May 04, 2007

A Lifetime of Openings...

I should be sleeping but here is what's going on:

I had a legitimate excuse to skip out on the opening tonight in Memphis, J had a 911 incident at the lake involving a tree, a ladder, a falling branch and a badly sprained ankle. Fortunately he had his cell phone with him. He doesn't make a fun patient, especially on crutches. I thought I'd been sent a good excuse to skip the Memphis trip, but my sense of responsibility got the best of me. It's getting worse... not the responsibility thing, the dread of openings.

It wasn't always this way, but it sure has become this way. I've been trying to reason through it, wondering what changed over the years, why do I love to make the work, but hate to have to stand in front of it saying 'this is the best I can do, please say something nice about it.' The three hour grin-a-thon.

Early on, there were the festivals in parks... I'd be up and on the road, sometimes as early as 3am, be set up and grinning by 8 or 9am. Be there a day or two, socially adept at talking about my work, then head home. I did this regularly for about ten years when galleries finally took over the selling end of things for me. And they do it very well. The only catch is the occasional opening thing. Even though there were the usual jitters I always had a good time... what's different now?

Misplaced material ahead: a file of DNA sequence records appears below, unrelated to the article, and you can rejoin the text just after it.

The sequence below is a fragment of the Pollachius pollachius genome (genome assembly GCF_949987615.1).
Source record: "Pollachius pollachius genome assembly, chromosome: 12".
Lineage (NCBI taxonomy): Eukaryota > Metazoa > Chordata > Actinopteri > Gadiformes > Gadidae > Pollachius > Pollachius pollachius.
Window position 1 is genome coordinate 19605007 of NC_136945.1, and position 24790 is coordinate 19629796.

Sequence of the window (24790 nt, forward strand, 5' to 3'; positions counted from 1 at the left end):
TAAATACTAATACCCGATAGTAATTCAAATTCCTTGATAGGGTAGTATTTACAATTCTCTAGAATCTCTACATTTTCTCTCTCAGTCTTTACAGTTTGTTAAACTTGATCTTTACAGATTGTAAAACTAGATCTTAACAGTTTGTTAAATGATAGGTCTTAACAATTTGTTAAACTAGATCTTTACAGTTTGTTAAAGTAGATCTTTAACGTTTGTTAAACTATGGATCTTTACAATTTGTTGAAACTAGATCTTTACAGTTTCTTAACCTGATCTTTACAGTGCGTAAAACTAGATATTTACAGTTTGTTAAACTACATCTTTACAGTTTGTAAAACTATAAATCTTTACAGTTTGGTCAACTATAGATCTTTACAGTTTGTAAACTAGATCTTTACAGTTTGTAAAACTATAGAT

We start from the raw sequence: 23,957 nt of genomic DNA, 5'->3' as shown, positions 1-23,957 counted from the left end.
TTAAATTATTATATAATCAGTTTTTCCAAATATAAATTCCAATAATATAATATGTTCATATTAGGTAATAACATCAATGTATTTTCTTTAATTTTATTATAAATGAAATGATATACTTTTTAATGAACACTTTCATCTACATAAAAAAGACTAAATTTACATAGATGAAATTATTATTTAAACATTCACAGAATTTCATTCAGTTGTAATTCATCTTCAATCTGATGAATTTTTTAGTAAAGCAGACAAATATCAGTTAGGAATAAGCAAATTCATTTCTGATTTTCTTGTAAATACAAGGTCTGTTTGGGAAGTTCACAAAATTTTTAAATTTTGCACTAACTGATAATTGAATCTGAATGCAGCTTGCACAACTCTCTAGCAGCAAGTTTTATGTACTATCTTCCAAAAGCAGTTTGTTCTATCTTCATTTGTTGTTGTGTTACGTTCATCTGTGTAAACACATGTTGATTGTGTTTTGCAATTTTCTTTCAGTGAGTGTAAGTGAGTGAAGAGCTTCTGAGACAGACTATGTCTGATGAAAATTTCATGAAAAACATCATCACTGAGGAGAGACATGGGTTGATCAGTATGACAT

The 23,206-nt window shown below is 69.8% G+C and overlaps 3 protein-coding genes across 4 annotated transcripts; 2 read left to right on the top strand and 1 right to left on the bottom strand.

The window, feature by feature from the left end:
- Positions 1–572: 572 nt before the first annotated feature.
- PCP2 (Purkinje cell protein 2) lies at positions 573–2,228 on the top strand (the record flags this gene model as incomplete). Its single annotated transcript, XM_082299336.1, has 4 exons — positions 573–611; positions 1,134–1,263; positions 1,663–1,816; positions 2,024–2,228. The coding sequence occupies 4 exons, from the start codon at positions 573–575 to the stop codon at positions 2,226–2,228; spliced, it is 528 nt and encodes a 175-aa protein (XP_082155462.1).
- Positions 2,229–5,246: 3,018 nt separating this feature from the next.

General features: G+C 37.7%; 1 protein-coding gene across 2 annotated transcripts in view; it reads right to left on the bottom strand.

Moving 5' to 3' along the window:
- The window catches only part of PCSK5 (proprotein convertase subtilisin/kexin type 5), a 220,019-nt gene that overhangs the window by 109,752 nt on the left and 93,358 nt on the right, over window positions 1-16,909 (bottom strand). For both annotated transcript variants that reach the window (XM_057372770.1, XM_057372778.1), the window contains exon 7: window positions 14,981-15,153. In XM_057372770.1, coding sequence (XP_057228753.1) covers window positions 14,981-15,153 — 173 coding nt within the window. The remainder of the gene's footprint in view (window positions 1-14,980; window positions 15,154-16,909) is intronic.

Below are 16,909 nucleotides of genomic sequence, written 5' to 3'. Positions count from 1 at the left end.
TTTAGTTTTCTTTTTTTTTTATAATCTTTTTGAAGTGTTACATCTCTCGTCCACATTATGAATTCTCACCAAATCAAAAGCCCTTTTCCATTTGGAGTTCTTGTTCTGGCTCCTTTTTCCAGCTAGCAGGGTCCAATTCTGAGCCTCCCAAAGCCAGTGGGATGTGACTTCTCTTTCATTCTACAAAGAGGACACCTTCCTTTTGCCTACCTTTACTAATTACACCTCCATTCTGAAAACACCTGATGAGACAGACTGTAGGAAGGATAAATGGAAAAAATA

Okay, let's analyze this. The openings I enjoyed most were in New Orleans. That's where I built my career, where I had the most friends, art support groups, most of them showing up for each other's openings. A great party event, a crowd I knew... and I was of an age where I could remember names of the newly introduced.

So six years ago we make a move to a similar sized town with a thriving art community. An old friend introduces me around, the door is opened for me to build a new community, but it's different now. I already have a career that requires only time to produce, not support from organizations or social groups. The beginnings of an anti-social hermit are born. Openings here have all the same ingredients as before, my gallery couldn't be friendlier or more gracious, but I'm beginning to freeze up... and now I can't remember names and small talk is painful.